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Source link: http://archive.mises.org/13746/the-critics-of-marxism/

The Critics of Marxism

September 1, 2010 by

It seems now that almost everyone, from journalists to academics to clergy, relies unthinkingly on Marxian doctrines. Their deterministic ideas seem impervious to any argument. Of course, they’ve never read Ludwig von Mises. FULL ARTICLE by Ludwig von Mises

{ 14 comments }

Allen Weingarten September 1, 2010 at 10:03 am

“…the Marxian doctrine of historical change has never received any judicious critique. It could triumph because its adversaries never disclosed its fallacies and inherent contradictions.”

One can immediately note that if ideas are determined by material imperatives, then nothing is truthful, but merely conditioned. Moreover, if everything is determined there is no choice, and nothing to argue about. (We are then living a predetermined path, in analogy to the unfolding of a movie film.)

Besides, there is a counter-argument by Marx & Engels, namely although people can only reflect their class interests, these two are able to see the ‘truth’ because they can view matters from the perspective of a classless society. Now, if this is because they chose to do so, they are not determined, but are free. On the other hand if they do so out of necessity, they cannot claim ‘truth’, but are only recipients of determinism, such as a falling rock.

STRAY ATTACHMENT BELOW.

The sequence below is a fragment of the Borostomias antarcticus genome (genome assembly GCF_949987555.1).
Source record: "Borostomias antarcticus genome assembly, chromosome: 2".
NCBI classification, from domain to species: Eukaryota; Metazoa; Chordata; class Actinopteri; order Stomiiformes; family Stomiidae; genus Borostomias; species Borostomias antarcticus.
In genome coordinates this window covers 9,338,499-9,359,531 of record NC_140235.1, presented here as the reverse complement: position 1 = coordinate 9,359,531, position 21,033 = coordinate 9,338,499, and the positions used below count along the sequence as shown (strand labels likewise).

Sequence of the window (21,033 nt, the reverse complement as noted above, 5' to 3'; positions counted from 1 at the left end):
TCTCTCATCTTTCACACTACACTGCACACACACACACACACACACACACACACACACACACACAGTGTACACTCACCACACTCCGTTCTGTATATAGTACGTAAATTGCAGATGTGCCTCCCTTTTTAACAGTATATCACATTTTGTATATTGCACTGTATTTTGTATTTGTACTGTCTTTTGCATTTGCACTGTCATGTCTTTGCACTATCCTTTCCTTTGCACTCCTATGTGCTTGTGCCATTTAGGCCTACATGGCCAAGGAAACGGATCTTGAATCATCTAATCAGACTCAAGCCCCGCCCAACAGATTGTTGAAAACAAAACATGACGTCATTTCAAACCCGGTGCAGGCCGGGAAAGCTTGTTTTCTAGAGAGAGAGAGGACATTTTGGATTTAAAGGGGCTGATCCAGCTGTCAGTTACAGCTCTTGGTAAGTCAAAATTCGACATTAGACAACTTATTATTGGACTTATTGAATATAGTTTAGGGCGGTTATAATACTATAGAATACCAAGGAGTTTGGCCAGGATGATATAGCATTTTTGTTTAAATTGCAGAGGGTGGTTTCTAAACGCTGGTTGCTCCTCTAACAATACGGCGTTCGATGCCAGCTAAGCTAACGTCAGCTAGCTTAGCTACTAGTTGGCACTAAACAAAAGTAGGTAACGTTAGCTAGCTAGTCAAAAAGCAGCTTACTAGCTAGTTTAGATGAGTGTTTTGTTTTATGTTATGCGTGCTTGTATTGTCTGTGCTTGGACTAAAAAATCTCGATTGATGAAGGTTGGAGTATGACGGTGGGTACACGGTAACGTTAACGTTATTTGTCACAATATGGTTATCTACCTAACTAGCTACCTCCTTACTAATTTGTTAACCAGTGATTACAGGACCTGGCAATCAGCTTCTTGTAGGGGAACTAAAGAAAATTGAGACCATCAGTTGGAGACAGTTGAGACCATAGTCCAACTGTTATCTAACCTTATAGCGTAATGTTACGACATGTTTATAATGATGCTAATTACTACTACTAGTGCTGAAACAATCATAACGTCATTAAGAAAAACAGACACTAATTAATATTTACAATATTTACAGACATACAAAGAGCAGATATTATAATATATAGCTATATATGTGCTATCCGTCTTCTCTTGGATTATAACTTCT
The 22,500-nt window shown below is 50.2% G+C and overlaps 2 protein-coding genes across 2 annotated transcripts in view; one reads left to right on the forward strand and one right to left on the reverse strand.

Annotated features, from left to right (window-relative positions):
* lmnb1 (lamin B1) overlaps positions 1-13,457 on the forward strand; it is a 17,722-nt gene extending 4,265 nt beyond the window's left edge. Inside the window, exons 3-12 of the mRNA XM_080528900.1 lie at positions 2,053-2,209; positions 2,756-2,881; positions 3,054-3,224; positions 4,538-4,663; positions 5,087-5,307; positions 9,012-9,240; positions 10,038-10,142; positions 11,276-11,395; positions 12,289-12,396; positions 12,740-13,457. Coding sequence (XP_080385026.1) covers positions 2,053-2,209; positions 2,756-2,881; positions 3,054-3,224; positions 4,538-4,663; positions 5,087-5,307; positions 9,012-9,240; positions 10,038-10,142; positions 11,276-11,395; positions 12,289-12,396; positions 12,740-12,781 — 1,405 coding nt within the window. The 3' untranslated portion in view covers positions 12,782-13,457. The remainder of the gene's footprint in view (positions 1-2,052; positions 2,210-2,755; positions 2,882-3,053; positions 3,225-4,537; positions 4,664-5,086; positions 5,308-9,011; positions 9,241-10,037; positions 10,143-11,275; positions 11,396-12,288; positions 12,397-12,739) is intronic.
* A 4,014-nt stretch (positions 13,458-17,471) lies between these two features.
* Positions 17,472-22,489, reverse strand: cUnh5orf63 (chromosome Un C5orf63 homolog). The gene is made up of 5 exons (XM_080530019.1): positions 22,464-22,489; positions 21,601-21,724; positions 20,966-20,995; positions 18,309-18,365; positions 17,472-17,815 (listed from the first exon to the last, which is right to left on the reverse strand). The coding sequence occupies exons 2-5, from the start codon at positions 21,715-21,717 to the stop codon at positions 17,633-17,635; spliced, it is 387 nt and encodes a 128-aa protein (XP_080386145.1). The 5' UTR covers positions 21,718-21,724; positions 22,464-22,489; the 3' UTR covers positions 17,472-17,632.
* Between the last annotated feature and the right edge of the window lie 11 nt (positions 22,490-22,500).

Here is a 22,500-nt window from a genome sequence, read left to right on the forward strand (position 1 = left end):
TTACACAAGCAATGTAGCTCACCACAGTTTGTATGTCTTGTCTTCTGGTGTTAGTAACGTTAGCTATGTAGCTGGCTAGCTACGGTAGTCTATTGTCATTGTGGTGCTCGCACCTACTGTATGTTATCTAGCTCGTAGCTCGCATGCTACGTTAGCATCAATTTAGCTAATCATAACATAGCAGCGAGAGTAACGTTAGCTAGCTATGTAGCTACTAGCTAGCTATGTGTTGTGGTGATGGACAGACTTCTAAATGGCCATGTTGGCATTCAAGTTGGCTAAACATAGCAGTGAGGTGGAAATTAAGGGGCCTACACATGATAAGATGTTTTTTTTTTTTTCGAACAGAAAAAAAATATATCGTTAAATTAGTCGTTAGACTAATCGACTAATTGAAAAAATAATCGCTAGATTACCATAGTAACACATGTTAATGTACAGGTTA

Allen Weingarten September 1, 2010 at 11:06 am

Allow me to note that this issue is related to the Rothbard-Hoppe view that there is a logical contradiction committed by those who argue against man’s freedom. For the current issue, we note that the Marxian view that man’s ideas are determined, has presupposed that very freedom to make its case.

Seattle September 1, 2010 at 2:01 pm

Mises disagrees:

The logical structure of his mind enjoins upon man determinism and the category of causality. As man sees it, whatever happens in the universe is the necessary evolution of forces, powers, and qualities which were already present in the initial stage of the X out of which all things stem. All things in the universe are interconnected, and all changes are the effects of powers inherent in things. No change occurs that would not be the necessary consequence of the preceding state. All facts are dependent upon and conditioned by their causes. No deviation from the necessary course of affairs is possible. Eternal law regulates everything. In this sense determinism is the epistemological basis of the human search for knowledge.